Who knows what Christmas is all about?
BY BROOKE LINDSEY
For this year’s Advent Countdown, our writers revealed how some of their favorite classic Christmas movies reflect the true Christmas story—that is, the story of Jesus Christ, our gracious savior born fully human yet fully divine. Ultimately, when we feel that holiday classics capture the “spirit” or “magic” of Christmas, it is because they are pointing us toward the real meaning behind the narratives spun about Christmas.
Of course, if I’m being honest, when I talk about the magic of Christmas, I’m not recalling my hope in and love for the Savior… I’m thinking about the pomp and circumstance that have risen around our commemoration of His birth. I’m thinking about peppermint and presents, brightly lit trees and fresh snowflakes, cozy fireplaces and shiny gift wrap.
In other words, I’m thinking about what Charlie Brown would call Christmas gone commercial.1
In what happens to be my own favorite Christmas movie, the 1965 cartoon A Charlie Brown Christmas, the titular character finds himself desperately searching to find the true meaning of Christmas amidst rampant commercial exploitation. In his pursuit of understanding, he becomes director of his school’s Christmas play—of course, when his leadership skills prove lacking, he is ultimately set out to perform a foolproof task: buying a tall, shiny, aluminum Christmas tree for the stage.
What does he find instead? The only tiny, sparse, rather sad-looking, but alive Christmas tree in the whole flashy lot.
Naturally, the other students hate it, deriding Charlie Brown for another failure. Yet at the climax of the movie, when Charlie Brown is at his most frustrated and confused about the meaning of Christmas, a meek voice cuts through the chaos: “I can tell you what Christmas is all about,” says Linus.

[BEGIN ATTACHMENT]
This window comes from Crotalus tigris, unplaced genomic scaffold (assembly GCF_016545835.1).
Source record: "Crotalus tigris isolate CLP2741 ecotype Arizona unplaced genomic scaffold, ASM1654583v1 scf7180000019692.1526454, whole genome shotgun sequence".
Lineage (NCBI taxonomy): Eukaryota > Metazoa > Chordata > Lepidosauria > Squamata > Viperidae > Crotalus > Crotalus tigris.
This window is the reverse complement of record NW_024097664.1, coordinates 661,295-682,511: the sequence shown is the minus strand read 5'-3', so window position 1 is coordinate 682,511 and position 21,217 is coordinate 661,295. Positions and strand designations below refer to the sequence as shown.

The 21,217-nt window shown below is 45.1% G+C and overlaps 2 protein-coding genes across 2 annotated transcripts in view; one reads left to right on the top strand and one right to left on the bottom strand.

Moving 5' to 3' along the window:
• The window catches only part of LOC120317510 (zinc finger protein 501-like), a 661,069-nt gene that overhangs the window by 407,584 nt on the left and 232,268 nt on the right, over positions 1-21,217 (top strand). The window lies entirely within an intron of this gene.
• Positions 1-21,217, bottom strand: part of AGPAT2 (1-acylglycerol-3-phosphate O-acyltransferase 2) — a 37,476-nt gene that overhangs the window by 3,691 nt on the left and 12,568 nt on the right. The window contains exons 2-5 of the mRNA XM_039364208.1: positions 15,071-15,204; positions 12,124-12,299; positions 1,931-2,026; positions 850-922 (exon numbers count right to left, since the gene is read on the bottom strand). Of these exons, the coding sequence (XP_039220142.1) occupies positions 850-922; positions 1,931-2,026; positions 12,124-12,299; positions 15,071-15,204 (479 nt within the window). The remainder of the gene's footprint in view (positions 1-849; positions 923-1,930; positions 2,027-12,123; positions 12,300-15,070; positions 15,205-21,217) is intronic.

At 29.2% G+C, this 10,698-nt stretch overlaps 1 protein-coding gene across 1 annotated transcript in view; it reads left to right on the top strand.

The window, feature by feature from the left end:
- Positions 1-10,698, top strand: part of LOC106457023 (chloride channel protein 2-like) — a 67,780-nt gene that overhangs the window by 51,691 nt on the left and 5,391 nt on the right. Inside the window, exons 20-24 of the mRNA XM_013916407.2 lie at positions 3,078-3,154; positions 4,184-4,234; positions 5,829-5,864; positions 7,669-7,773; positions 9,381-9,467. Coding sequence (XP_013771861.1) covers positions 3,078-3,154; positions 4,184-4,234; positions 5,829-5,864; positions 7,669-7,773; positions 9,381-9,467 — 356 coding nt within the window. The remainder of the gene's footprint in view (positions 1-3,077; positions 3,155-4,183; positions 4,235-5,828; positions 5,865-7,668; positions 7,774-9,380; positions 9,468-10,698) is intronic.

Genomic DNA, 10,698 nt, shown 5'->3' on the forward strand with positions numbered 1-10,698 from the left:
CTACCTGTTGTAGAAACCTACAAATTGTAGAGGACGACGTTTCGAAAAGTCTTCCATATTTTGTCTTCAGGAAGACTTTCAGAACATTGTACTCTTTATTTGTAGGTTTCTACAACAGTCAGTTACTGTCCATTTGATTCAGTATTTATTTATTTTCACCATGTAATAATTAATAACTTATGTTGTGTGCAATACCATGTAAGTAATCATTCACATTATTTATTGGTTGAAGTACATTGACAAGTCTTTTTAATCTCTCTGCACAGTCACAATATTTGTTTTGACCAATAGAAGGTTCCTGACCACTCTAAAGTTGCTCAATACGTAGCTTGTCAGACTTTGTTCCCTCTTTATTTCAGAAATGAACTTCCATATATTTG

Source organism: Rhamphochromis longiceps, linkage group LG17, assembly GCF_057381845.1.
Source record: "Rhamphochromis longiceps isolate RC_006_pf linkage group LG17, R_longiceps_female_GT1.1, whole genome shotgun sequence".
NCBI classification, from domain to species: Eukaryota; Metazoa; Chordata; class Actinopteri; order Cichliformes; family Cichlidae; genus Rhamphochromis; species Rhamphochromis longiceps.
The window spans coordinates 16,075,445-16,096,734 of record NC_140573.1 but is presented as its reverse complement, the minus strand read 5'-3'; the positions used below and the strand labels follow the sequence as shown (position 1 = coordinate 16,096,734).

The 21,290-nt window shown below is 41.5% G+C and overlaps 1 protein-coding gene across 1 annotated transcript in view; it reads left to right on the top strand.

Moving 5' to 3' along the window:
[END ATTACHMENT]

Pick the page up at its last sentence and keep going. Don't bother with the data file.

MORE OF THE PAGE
Rather than expounding on the typical Christmas values of community, hope, or joy, Linus cuts straight to the source of such gifts himself, without whom they are rendered meaningless. He recites directly from the book of Luke—a decision which creator Charles Schulz insisted on, even after months of creative pushback on the project, and protests about the use of Scripture from his main animators.2 Despite the colorful animation, sharp humor, and bouncing jazz music punctuating the rest of the cartoon, the simple image of Linus standing alone on the school stage, one spotlight shining upon him, forms the climax of the entire film:
“And there were in the same country shepherds abiding in the fields, keeping watch over their flocks by night. And lo, the angel of the Lord came upon them, and the glory of the Lord shone round about them, and they were sore afraid. And the angel said unto them: ‘Fear not, for behold, I bring unto you good tidings of great joy, which shall be to all people. For unto you is born this day in the City of David, a Savior, which is Christ the Lord. And this shall be a sign unto you: you shall find the babe wrapped in swaddling clothes and lying in a manger’. And suddenly there was with the angel, a multitude of the heavenly host, praising God, and saying: ‘Glory to God in the highest, and on Earth peace, good will toward men’.”3
The brilliance of this little tree, as the characters come to find out, is that it represents the real meaning of Christmas. It teaches us that Christmas is the story of love bestowed upon the undeserving. It is a story of human dignity and respect awarded regardless of circumstances.
What Charlie Brown and Linus alone realize is that Christmas is all about the love of Jesus. And just as He came as a gift upon the world, Charlie Brown chooses the tree which he is able to give love and nurturing to—not an artificially perfect aluminum tree taken as a gift to himself. He realizes that pouring your heart into the people and things considered beneath you is infinitely more rewarding than buying or receiving.
Ultimately, his schoolmates realize it too, bestowing the very love and acceptance which Charlie Brown bestowed upon his little tree, upon Charlie Brown himself—and the tree too. The underdog of the story, expected only ever to fail, becomes the unwitting hero, and despite his flaws, is redeemed. An underwhelming tree is adorned in lights and baubles to shine just as bright as any aluminum tree would. A baby, born in a manger to impoverished, immigrant parents, grows up to become an exalted and glorified savior.
“That’s what Christmas is all about, Charlie Brown.”
Watch Linus’ classic monologue on YouTube:
1 Melendez, Bill, dir. (1965). A Charlie Brown Christmas. Burbank, CA: Warner Home Video.